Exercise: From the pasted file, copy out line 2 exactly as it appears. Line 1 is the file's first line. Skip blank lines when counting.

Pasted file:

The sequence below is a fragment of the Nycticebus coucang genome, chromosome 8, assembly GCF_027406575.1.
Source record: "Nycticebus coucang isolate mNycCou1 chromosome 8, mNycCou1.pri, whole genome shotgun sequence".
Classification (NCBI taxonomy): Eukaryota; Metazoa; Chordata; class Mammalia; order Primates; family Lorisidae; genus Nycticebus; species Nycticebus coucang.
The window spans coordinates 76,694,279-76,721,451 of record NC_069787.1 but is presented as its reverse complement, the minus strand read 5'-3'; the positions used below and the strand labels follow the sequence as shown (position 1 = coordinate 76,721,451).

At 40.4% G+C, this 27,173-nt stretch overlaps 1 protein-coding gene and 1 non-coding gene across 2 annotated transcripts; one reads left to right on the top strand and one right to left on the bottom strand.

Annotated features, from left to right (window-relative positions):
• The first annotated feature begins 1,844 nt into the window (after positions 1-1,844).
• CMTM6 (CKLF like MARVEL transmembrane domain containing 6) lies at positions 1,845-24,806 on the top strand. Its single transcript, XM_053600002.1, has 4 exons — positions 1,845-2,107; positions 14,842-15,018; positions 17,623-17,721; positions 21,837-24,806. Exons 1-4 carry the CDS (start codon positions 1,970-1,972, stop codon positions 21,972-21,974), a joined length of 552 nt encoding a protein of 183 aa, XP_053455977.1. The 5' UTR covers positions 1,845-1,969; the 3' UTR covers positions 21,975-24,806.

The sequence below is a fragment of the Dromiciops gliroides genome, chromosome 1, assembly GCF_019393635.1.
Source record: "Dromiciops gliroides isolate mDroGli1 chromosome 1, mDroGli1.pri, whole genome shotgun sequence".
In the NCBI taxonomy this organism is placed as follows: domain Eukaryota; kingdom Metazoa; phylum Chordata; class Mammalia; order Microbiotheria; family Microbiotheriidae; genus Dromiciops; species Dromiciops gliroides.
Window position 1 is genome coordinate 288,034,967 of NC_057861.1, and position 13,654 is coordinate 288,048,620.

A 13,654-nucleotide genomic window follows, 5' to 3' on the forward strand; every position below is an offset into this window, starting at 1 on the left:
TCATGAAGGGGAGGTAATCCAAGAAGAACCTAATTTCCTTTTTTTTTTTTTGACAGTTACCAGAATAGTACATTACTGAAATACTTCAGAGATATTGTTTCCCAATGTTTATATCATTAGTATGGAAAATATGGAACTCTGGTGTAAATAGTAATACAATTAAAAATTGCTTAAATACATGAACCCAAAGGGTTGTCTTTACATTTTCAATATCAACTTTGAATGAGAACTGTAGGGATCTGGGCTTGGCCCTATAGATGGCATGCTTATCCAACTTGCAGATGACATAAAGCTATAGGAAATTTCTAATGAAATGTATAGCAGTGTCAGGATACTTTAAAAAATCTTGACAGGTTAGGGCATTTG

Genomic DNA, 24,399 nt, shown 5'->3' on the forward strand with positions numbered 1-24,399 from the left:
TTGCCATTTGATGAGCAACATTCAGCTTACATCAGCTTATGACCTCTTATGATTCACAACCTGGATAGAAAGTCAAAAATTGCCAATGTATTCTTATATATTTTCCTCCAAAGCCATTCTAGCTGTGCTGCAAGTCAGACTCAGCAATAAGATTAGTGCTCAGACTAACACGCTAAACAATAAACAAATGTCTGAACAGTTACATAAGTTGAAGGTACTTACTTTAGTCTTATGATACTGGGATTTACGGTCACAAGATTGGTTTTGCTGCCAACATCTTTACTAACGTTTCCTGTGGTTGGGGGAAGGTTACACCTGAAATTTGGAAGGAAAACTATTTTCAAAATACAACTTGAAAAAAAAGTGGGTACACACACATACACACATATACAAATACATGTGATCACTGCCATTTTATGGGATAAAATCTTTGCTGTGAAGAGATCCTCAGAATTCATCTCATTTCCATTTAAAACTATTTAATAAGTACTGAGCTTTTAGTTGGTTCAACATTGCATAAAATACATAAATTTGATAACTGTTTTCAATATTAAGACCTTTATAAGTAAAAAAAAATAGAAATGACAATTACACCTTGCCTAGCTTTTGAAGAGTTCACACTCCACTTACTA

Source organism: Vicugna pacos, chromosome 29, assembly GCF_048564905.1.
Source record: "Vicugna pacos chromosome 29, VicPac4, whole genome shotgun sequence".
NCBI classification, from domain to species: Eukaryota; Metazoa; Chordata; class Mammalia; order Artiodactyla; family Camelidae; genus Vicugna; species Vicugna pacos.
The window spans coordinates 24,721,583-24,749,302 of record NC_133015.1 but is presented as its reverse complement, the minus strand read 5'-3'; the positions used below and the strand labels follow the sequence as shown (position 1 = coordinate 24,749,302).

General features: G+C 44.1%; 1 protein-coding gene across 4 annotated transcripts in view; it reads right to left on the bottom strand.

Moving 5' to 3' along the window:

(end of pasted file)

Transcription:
Source record: "Nycticebus coucang isolate mNycCou1 chromosome 8, mNycCou1.pri, whole genome shotgun sequence".